Value-added manufacturing is an increasingly popular business model for the industry.
The EIU’s paper finds that although output is growing globally, access to capital is still a major issue for manufacturers. Other concerns include costs of transport, energy and raw materials.
But on the whole, the manufacturing sector is optimistic that business will continue to improve.
Key findings include:
- Producers are confident in their ability to innovate—a central aspect of high-value manufacturing—but most acknowledge they will have to continue to boost their innovative capabilities. Over the past year, 40% increased their investments in research and development, while 19% took on board more highly skilled workers.
- However, manufacturers cite some big obstacles to innovation and new product and service development, including costs (53% of respondents), uncertainty about customer demand (39%) and lack of appropriate in-house skills (38%). To overcome some of these hurdles, many are prepared to partner in the coming year: with suppliers (57%), large corporate clients (42%), technology providers (39%) and consumers (22%).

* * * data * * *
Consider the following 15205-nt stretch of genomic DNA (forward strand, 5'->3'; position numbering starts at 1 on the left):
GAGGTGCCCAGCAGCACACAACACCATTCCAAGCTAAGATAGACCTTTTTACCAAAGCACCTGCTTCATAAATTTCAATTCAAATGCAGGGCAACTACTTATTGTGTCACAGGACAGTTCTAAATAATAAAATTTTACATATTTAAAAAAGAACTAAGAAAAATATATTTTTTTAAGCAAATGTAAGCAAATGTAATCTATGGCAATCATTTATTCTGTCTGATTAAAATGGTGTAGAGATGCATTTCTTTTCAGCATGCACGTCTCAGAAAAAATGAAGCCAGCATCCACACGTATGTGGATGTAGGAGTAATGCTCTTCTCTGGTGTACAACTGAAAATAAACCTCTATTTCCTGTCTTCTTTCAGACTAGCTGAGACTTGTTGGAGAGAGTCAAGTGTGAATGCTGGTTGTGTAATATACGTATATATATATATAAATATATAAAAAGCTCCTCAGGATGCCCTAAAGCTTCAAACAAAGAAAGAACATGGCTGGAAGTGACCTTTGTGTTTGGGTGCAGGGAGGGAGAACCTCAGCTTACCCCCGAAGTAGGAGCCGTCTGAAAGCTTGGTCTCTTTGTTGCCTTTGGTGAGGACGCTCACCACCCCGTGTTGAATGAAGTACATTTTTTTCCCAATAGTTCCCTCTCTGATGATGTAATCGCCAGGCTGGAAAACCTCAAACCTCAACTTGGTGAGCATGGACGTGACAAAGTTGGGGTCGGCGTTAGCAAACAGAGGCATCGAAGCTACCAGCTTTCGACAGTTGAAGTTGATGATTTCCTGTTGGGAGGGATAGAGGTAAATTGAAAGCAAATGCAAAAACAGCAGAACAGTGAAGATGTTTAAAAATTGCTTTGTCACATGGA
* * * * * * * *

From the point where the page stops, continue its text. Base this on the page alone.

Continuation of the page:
- Almost one in five is even prepared to partner with a rival, to share resources in the face of competition, and two-thirds say that they are already actively engaged in "open innovation", sharing ideas with third parties rather than trying to develop them entirely in-house.
- Many manufacturers (36% of the survey sample) are now developing products for the green market, or making their processes more eco-friendly. In some cases, this is driven by consumer demand; in others by regulatory pressure.